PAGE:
Though there are some rough acting bits here and there, for the most part, this is a really well made film for such a low budget. It’s tensely paced and the directing especially shows a lot of promise. For the most part, this is a film which mid fucks you for about an hour and a half, and while that may leave some feeling a bit raw, the twists and turns I experienced as I plummeted through the TERROR VORTEX was well worth the trip and I’ll bet if you’re not bothered by horror done on the cheap, you’ll like it too.

Advance Review: Currently touring festivals!

PROXY (2013)

Directed by Zack Parker
Written by Zack Parker & Kevin Donner
Starring Alexia Rasmussen, Joe Swanberg, Alexa Havins, Kristina Klebe
Find out more about this film here and on Facebook here
Reviewed by Ambush Bug

While I am posting my best of the best in horror list this month, because it hasn’t been released yet, you’re not going to find PROXY on it. But rest assured, next year this film is going to be towards the top of the list as it was truly one of the most mesmerizing and horrific films I’ve seen all year this year and any year.

There’s something about a pregnant woman that instinctively makes people defensive. We want to protect them from harm. We criticize sharply when we see someone smoking or drinking around them or, god forbid, seeing them do it. It’s one of the few precious images that is almost universally wholesome and promising as a pregnant woman is a symbol that like goes on and there’s a future ahead for humanity. Maybe that’s why horror films that involve pregnant women are so effective. Think of films like ROSEMARY’S BABY or more recently the found footage shocker DELIVERY and you automatically get a chill because it involves the endangerment of the mother and her child.

PROXY is a raw and unflinching look at the twisted side of mother hood. The places this film go are going to be too dark for some, but I found the horrific depths of the characters involved too terrifyingly fascinating turn away even though every muscle of my body was telling me otherwise. In the opening moments of this film, there is a scene so utterly brutal, it’s going to be a deal breaker to some. But all that opening sequence does is prepare the strong for the harrowing experience this film is.

With it’s unconventional plot and complex themes at play, PROXY is a ingeniously smart film tacking an intricate disease known as Munchhausen by Proxy which involves a darker take on motherhood. Those who know the condition understand how horrific it can be and motherly martyrdom, while often the subject of comedy in cinema with a nebbish mother seemingly enjoying the attention she gets from friends in the sewing circle, but it’s never been portrayed in film in such a manner that is so nerve-shatteringly real and terrifying.

Zack Parker blew me away with the ROSHOMON style tale of abuse and neglect SCALENE last year and proves that he is filmmaker of spectacular talent. As I pondered this film long after seeing it, I couldn’t help but notice the PSYCHO-esque aspects to the score. Giving it more thought, this very much is a much more psychologically perverse and finely crafted version of PSYCHO. There’s even a horrific scene in a bathroom. As I realized this connection, I understood that even beyond the visceral shivers this film induces, there’s so much going on thematically as well in terms of comments on motherhood, society’s obsession with celebrity, and relationships as well.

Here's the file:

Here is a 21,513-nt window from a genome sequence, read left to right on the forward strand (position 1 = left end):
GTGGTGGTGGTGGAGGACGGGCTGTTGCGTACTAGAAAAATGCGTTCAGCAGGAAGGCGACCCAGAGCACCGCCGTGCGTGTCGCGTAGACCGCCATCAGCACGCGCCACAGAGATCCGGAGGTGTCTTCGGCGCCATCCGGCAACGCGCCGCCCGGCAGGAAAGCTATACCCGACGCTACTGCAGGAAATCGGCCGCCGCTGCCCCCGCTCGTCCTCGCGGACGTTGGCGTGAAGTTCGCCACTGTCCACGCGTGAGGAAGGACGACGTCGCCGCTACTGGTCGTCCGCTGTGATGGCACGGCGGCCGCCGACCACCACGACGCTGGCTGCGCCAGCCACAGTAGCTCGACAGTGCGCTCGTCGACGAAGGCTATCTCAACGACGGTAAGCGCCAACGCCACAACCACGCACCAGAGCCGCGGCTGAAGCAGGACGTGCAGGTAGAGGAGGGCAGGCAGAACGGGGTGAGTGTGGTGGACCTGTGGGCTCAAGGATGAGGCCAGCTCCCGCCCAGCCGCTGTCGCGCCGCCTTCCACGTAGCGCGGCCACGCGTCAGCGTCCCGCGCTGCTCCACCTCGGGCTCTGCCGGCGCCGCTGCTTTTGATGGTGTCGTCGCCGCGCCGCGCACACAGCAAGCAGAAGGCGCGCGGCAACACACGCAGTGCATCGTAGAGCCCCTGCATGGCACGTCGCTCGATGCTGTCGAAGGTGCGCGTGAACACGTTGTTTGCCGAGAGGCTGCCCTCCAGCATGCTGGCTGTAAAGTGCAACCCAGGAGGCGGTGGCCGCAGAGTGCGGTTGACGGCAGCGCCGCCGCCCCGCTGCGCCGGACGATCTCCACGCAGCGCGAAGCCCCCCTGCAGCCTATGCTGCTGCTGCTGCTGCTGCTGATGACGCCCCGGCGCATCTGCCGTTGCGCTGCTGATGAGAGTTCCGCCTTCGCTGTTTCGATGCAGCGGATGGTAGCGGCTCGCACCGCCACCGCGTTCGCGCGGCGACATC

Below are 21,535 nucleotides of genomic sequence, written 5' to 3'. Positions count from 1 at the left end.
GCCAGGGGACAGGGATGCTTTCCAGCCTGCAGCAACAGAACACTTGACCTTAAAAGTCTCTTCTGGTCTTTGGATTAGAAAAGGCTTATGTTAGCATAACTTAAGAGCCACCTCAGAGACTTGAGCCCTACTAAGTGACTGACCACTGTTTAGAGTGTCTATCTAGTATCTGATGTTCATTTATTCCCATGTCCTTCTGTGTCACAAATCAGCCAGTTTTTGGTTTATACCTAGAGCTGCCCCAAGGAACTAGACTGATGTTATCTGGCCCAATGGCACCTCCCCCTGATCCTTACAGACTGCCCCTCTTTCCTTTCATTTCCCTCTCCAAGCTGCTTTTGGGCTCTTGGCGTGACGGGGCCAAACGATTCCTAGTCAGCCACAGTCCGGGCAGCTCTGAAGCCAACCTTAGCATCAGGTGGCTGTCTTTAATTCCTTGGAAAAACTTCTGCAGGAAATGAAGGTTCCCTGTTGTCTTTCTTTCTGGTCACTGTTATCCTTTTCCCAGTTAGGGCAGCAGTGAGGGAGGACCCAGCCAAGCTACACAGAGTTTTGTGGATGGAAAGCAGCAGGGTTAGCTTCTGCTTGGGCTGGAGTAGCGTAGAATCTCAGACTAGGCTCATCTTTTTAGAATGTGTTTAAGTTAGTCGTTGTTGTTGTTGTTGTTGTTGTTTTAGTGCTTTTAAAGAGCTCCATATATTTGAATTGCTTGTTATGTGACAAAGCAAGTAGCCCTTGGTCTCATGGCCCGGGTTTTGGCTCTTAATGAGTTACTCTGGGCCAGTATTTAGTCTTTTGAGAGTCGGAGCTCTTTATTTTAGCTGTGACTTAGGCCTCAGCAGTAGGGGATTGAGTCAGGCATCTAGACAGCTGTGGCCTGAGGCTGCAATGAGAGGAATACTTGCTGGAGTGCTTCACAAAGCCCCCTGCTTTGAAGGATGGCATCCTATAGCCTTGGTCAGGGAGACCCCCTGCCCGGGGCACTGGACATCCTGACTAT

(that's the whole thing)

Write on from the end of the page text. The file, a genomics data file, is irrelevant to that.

Acted superbly by the entire cast, aside from the always great Joe Swanberg who delivers a smoldering and subtle performance here, I was unfamiliar with the rest of the players in this dark tale. But this is a star making film for all involved especially the ghostly tragic Alexia Rasmussen who fleshes out a character more haunting than any movie monster you can think of. The other two actresses Alexa Havens plays the seemingly perfect housewife to perfection and the gruff and tough Kristina Klebe adds layer upon layer of soul to her role. These four characters and the incredibly knotted way their lives are all intertwined is pure genius from a writing standpoint all the way down to the performances.

PROXY is one of those films that leaves a deep scar after viewing. It’s not the Hollywood horror with jump-scares, CGI, and Don Music head slams on the keyboard for audience reaction. It’s a film that will grab you and shake you and leave you devastated, but done so in a manner that feels all too real and all the more tragic. PROXY pulls no punches and is some brave and bold horror that some might not be prepared for, but I hope to see much more of from director Zack Parker, who is quickly becoming one of my favorite directors working today.

I couldn’t recommend this film more if my life depended on it. Just superb filmmaking from start to finish.

And finally…in the tradition of THE TWILIGHT ZONE and OUTER LIMITS comes this well-paced little ditty from Troy H. King called THE LUCKY BREAK.

See ya next week, folks!

Ambush Bug is Mark L. Miller, original @$$Hole/wordslinger/writer of wrongs/reviewer/interviewer/editor of AICN COMICS for over 12 years & AICN HORROR for 3. He has written comics such as VINCENT PRICE PRESENTS THE TINGLERS & WITCHFINDER GENERAL, THE DEATHSPORT GAMES, & NANNY & HANK (soon to be made into a feature film from Uptown 6 Films). He has co-written FAMOUS MONSTERS OF FILMLAND’s LUNA: ORDER OF THE WEREWOLF (to be released in 2013 as a 100-pg original graphic novel). Mark wrote the critically acclaimed GRIMM FAIRY TALES PRESENTS THE JUNGLE BOOK from Zenescope Entertainment & GRIMM FAIRY TALES #76-81. Look for GRIMM FAIRY TALES PRESENTS THE JUNGLE BOOK: LAST OF THE SPECIES available in February-July 2013 and the new UNLEASHED crossover miniseries GRIMM FAIRY TALES PRESENTS WEREWOLVES: THE HUNGER #1-3 available in May-July 2013! Follow Ambush Bug on the Twitter @Mark_L_Miller.